• The main results:
    *As PM (10) and black smoke levels increased by 10ug/m3 there was, respectively, a 0.5% and 1.1% increase for cardiac admissions of all ages; a 0.7% and 1.3% increase for cardiac admissions over 65 years of age; and, 0.8% and 1.1% for ischaemic heart disease over 65 years of age.

    *The effect of PM (10) when controlling for SO2 and ozone was little changed, but was reduced when controlled for CO and eliminated when controlled for NO2.

    *The effect of black smoke remained essentially unchanged when controlling for CO and somewhat reduced when controlling for NO2.

Conclusion: The authors conclude these effects of particulate air pollution and their association with increased cardiac admissions suggests the primary effect is probably mostly attributable to diesel exhaust.

These are just three studies demonstrating examples of organ sites of toxicity and metabolic pathways of diesel fuel. I located many more and selected a few that I will list below. As I mentioned above, it is difficult to establish exposure to diesel exhaust as it is everywhere. Therefore, it is also difficult to understand its effects on human health, as will be addressed in a later section of this website.

References for this section:

Article #1:
Juvin P, Fournier T, Boland S, et al: Diesel particles are taken up by alveolar type II tumor cells and alter cytokines secretion. Arch Environ Health 57(1):53-60, 2002.

Article #2:
Perico A, Gottardi M, Boddi V, et al: Assessment of exposure to polycyclic aromatic hydrocarbons in police in Florence, Italy, through personal air sampling and biological monitoring of the urinary metabolite 1-hydroxypyrene. Arch Environ Health 56(6):506-12, 2001.

Article #3:
Le Tertre A, Medina S, Samoli E, et al: Short-term effects of particulate air pollution on cardiovascular disease in eight European cities. J Epidemiol Community Health 56(10):773-9, 2002.

Additional Journal Articles:

Pandya RJ, Solomon G, Kinner A, Balmes JR: Diesel exhaust and asthma: hypotheses and molecular mechanisms of action. Environ Health Perspect 110 Suppl 1:
103-12, 2002.

Hatanaka N, Yamazaki H, Kizu, R et al: Induction of cytochrome P450 1B1 in lung, liver and kidney of rats exposed to diesel exhaust. Carcinogenesis 22(12):2033-2038, 2001.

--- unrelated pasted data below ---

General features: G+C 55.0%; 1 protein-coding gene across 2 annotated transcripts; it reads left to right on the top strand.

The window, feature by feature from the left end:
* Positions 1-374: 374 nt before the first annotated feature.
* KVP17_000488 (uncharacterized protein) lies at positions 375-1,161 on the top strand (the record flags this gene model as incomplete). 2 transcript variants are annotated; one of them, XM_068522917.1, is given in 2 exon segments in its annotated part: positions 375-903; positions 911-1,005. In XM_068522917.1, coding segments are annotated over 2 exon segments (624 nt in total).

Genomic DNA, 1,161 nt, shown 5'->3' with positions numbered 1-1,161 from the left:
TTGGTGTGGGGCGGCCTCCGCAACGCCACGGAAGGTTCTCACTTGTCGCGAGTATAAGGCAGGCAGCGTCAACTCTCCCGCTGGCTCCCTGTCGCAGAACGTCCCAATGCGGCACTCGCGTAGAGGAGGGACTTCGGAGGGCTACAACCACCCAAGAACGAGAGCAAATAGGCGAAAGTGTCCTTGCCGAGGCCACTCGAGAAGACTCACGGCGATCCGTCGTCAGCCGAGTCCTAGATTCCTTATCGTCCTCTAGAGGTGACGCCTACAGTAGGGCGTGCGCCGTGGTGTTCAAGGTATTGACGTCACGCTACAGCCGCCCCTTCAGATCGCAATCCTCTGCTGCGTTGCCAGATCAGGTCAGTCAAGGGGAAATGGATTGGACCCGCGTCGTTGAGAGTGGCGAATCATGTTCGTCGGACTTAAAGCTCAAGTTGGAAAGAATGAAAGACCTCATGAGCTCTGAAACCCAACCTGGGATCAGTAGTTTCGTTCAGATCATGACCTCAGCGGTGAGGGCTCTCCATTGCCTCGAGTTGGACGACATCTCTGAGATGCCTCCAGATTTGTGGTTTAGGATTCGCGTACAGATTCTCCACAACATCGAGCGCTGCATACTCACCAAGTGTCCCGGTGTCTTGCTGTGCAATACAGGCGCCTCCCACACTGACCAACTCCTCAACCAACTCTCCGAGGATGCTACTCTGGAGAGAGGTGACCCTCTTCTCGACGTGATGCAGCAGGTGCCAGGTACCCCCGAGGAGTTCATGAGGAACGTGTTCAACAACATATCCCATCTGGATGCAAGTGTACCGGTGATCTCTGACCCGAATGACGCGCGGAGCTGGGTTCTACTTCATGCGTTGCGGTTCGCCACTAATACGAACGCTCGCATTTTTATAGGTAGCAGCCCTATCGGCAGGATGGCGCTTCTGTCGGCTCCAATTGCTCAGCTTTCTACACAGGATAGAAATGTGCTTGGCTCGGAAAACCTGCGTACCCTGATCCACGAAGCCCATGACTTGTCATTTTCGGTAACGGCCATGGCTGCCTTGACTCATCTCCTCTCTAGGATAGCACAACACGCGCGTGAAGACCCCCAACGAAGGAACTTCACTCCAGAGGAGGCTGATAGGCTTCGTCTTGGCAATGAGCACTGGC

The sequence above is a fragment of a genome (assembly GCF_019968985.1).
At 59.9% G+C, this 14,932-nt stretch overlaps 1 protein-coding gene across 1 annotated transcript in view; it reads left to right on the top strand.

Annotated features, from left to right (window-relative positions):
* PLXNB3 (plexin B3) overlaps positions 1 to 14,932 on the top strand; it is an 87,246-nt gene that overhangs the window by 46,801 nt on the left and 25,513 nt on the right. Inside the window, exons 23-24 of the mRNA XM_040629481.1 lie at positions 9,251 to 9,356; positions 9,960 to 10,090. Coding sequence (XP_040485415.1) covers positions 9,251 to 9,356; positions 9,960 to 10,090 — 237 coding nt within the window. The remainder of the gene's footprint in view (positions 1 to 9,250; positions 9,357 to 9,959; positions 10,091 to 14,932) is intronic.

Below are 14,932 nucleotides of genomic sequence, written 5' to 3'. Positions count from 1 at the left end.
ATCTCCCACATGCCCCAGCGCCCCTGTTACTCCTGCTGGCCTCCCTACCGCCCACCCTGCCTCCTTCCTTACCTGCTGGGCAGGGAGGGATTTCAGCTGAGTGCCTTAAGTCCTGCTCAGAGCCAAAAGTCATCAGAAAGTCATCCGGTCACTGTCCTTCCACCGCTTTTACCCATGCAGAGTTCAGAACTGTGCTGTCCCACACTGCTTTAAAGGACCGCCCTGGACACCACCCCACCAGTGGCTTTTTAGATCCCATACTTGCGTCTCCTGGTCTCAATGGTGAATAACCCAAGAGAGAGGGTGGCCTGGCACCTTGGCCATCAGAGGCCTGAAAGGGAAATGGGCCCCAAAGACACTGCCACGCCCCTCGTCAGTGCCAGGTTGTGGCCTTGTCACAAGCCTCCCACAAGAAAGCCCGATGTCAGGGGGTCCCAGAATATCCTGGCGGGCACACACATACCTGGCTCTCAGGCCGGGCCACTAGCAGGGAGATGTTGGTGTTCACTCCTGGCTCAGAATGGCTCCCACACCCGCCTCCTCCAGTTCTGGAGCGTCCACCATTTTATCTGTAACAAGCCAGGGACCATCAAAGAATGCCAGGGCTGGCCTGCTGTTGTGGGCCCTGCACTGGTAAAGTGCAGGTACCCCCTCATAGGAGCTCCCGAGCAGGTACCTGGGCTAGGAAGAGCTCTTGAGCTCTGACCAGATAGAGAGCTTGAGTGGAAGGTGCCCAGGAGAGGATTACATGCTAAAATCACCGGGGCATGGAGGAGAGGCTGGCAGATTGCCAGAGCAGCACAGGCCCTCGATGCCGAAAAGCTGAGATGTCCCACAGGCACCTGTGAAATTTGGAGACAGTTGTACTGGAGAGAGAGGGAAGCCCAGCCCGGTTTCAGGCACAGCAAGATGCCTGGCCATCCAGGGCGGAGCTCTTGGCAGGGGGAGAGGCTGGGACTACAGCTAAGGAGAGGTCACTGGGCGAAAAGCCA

Van Winkle LS, Gunderson AD, Shimizu JA, et al: Gender differences in naphthalene metabolism and naphthalene-induced acute lung injury. Am J Physiol Lung Cell Mol Physiol 282(5):L1122-34, 2002.

Seidel A, Dahmann D, Krekelerh, Jacob J: Biomonitoring of polycyclic aromatic compounds in the urine of mining workers occupationally exposed to diesel exhaust. Int J Hyg Environ Health 204(5-6):333-8, 2002.

Bonvallot V, Baeza-Squiban A, Baulig a, et al: Organic Compounds from Diesel Exhaust Particles Elicit a Proinflammatory Response in Human Airway Epithelial Cells and Induce Cytochrome p450 1A1 Expression. Am J Respir Cell Mol Biol 25(4):515-521, 2001.

Tsukue N, Tsubone H, Suzuki AK: Diesel exhaust affects the abnormal delivery in pregnant mice and the growth of their young. Inhal Toxicol 14(6):635-51, 2002.

Sato H, Sone H, Sagai M, et al: Increase in mutation frequency in lung of Big BlueR rat by exposure to diesel exhaust. Carcinogenesis 21(4):653-661, 2000.

Hatanaka N, Yamazaki H, Oda Y, et al: Metabolic activation of carcinogenic 1-nitropyrene by human cytochrome P450 1B1 in Salmonella typhimurium strain expressing an O-acetyltransferase in SOS/umu assay. Mutat Res 497(1-2):223-33, 2001.

Washburn BS, Goth-Goldstein R: Validation of the Use of 1-hydroxypyrene as a Biomarker for Exposure to Polycyclic Aromatic Hydrocarbons: The Role of Genetic Polymorphisms. As retrieved on November 20, 2002 from http://www-esd.lbl.gov/CEB/BEST/ann_rpt99/ECO_4story.html.

Knebel JW, Ritter D, Aufderheide M: Exposure of human lung cells to native diesel motor exhaust—development of an optimized in vitro test strategy. Toxicol In Vitro 16(2):185-92, 2002.